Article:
• If you ask ask ask you never create space to do what you need in between – the relationship building which is critical to why people give again, equip them with your story, or just as im-portantly, tell their contacts.

Need more evidence this applies to fundraising? New Philanthropy Capital recently published re-search on giving behaviours in its Money for Good report. The two top reasons a donor earning over £100k chose to give to a specific charity was from a recommendation by a friend, family or colleague or to sponsor a friend, family, or colleague. The top two! And these were the top two reasons for everyone else only after being an existing donor!

How can we not think this profoundly changes our marketing strategies!

So what does this means for fundraising right now?

  • DM (Direct Marketing and Direct Mail) needs to think smarter than how to get money out of tar-gets. Our marketing needs to inspire people to give and tell their contacts.
  • Let’s stop stopping people in the street to sign them up to direct debits (how to get money out of them). That’s old rule interrupt my day marketing (great in its day but not in the new rules world).
  • Looking at ROI by channel or area makes no sense. It’s how it all connects. So an event or ac-tivity with a low ROI might raise little but could inspire those you engage to be your advocates that leads to new opportunities.
  • Continuing business as usual by applying the old rules only makes matters worse. Results might be slightly better than they were (although probably at a higher cost) but still won’t stop the decline.

Applying the new rules to fundraising

So that’s what we should stop. What should we be doing a lot more of according to the new rules?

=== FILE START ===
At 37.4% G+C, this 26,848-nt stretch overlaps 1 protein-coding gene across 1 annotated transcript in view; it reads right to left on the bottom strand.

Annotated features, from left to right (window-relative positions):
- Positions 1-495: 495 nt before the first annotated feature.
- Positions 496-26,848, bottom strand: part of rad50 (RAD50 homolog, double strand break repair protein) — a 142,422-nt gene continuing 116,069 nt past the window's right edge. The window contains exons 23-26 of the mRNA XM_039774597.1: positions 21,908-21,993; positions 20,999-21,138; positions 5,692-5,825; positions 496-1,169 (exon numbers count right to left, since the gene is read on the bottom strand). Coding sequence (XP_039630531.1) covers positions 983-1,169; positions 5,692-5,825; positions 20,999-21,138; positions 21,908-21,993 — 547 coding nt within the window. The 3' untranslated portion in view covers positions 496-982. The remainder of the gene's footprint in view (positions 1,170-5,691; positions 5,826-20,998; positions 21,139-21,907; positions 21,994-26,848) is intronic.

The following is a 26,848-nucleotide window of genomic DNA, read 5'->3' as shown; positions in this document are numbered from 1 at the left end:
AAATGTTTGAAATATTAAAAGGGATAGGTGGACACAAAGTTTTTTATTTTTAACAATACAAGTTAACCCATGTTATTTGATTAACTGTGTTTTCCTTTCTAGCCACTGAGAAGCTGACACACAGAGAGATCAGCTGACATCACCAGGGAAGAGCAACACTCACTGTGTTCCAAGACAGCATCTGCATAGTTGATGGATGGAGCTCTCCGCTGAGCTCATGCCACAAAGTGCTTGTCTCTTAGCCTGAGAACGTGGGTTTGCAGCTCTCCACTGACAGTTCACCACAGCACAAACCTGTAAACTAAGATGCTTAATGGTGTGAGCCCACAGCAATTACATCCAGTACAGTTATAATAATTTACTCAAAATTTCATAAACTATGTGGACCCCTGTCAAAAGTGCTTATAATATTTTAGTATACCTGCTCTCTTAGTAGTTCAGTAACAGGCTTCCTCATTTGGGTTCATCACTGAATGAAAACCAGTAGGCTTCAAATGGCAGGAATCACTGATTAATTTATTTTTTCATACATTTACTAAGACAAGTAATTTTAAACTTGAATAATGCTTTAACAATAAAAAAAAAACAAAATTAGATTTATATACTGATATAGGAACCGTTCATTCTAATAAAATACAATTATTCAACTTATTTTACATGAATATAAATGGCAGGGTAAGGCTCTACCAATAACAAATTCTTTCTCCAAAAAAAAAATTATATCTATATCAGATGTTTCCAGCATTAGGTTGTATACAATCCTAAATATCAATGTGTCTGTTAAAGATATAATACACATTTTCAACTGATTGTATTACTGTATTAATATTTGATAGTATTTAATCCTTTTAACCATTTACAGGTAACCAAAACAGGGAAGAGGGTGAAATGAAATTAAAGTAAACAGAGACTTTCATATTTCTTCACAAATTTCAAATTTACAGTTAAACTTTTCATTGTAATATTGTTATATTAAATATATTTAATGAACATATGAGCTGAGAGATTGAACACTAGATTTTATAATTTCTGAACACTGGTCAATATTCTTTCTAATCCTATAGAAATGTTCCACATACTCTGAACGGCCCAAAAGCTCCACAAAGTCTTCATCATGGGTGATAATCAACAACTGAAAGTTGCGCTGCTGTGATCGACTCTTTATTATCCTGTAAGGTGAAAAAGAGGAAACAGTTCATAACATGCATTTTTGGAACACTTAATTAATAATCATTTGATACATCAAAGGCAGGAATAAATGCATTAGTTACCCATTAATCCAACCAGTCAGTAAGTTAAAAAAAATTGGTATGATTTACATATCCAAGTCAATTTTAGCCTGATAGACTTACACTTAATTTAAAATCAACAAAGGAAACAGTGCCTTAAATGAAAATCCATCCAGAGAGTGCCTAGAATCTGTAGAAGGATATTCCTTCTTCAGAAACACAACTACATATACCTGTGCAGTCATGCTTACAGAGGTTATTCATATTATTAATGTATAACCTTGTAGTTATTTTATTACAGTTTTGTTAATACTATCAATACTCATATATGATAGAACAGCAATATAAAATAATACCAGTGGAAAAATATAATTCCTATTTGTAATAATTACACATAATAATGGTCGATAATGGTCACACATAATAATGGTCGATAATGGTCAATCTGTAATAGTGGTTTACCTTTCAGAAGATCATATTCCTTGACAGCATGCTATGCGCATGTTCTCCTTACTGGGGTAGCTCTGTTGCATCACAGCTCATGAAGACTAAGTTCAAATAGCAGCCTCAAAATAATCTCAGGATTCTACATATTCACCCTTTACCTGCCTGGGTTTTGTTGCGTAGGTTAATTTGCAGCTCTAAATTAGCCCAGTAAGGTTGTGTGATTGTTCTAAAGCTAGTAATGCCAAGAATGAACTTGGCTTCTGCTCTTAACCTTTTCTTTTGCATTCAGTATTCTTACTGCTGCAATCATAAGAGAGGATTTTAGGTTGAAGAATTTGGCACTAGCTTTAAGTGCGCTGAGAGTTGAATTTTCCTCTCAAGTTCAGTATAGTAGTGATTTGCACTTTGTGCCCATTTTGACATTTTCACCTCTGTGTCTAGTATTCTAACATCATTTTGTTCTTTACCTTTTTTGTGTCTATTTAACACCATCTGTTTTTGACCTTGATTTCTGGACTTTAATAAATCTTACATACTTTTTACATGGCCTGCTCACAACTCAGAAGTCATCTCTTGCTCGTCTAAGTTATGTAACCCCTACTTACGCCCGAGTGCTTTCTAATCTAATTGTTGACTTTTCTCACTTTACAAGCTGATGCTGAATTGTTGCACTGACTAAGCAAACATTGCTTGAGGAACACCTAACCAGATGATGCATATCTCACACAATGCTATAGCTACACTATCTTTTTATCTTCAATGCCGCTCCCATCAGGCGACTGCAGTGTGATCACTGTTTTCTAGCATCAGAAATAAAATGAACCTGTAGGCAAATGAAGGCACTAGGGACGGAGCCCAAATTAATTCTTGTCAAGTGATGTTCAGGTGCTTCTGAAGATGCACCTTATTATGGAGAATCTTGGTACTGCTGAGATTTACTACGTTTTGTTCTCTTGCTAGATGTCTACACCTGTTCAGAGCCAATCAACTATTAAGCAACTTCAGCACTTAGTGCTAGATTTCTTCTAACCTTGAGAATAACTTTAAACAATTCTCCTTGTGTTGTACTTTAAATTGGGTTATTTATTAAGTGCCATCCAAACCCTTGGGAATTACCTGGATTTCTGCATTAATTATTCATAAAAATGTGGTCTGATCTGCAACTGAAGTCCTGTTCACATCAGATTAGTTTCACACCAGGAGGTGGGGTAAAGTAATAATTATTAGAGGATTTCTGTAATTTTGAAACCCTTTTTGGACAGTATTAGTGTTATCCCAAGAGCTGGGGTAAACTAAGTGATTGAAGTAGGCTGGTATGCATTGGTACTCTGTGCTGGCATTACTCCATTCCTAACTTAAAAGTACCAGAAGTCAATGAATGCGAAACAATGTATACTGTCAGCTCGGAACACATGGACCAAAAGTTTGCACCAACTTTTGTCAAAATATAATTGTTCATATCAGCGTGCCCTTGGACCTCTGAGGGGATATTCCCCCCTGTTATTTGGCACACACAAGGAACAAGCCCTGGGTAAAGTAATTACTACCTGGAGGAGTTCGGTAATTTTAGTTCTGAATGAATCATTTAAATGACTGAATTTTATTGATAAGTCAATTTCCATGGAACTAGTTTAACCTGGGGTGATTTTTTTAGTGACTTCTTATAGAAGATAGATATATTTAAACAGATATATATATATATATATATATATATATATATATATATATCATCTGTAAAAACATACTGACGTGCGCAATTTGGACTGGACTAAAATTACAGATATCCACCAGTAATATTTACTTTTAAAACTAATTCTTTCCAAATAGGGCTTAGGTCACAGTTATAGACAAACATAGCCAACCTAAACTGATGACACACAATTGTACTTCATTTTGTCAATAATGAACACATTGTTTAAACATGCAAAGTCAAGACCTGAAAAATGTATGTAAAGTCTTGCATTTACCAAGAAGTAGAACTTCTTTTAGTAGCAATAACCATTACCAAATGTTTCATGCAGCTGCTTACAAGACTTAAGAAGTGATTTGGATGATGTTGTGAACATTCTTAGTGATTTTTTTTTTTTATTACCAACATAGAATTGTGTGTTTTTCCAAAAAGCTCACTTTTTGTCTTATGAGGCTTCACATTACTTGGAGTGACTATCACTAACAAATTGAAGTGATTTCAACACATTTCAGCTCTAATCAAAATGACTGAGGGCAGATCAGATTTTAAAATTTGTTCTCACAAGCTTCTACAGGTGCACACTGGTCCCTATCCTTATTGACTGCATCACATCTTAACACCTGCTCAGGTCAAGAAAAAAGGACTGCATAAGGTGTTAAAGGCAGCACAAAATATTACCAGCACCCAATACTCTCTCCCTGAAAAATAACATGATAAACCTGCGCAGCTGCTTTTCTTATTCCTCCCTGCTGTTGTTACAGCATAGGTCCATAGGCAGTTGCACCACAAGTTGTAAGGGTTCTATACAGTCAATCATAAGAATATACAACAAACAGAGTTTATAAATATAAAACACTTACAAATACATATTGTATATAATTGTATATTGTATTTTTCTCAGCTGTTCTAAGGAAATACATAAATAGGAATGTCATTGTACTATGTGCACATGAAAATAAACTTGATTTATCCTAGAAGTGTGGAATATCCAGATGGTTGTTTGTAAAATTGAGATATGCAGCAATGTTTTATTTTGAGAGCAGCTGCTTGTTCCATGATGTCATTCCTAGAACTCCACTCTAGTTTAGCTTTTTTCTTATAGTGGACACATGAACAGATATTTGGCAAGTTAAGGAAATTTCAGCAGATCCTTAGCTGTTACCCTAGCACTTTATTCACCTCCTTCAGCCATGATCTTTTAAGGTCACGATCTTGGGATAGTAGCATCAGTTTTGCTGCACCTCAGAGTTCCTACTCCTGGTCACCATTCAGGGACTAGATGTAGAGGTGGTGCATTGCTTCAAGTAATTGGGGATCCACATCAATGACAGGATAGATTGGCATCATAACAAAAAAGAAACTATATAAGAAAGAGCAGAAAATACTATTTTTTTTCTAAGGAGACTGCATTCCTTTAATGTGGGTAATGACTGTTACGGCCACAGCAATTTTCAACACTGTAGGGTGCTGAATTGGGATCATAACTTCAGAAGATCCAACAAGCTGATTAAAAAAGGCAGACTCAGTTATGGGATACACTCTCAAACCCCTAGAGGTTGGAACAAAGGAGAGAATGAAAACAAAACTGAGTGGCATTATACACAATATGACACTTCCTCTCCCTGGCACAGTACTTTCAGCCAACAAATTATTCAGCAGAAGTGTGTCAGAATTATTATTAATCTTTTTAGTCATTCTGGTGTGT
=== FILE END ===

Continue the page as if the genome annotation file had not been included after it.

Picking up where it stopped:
The key to unlocking the new rules is how to get as many of your supporters engaging their net-works – that includes your staff, volunteers, trustees, beneficiaries and donors.

  1. Engage people with an inspiring purpose (for example set a Big Hairy Audacious Goal or BHAG). This gives the driver – the why.
  2. Empower supporters to be advocates. Give them a sticky story to tell. Give them permission too. You just don’t know where that will lead to. Now digital has a clear place by providing a great basis for supporters to spread your story (but difficult to measure from a direct ROI).
  3. Partner with organisations who share your beliefs. Chances are their followers/customers/supporters will share those beliefs too. Now your ‘supporter base’ has grown 10 fold.

Now step back and see how your fundraising programme all connects to deliver the best overall ROI and join it up. Think holistic fundraising.

Last year SolarAid’s income just grew by 100% in just one year. We didn’t do this by bombarding people using the old rules (we couldn’t afford to). Examples include a former volunteer who se-cured a six figure trust grant, a donor who recruited others in her street, a major supporter who en-gaged government, a supplier who recommended us to a major donor, and another cause who promoted our appeal to their supporters. And this is just the beginning.

Using the new rules is transformative. But to make them work you need to invest time, resources and brain capacity to make the switch. The savings you make from not applying the old rules will more than compensate. You will need to work out new measures and you need to stop the old measures as they keep you applying the old rules. You may need to think of new ways of working. At SolarAid I have a role as Chief Fundraiser give me the freedom to see how it all connects.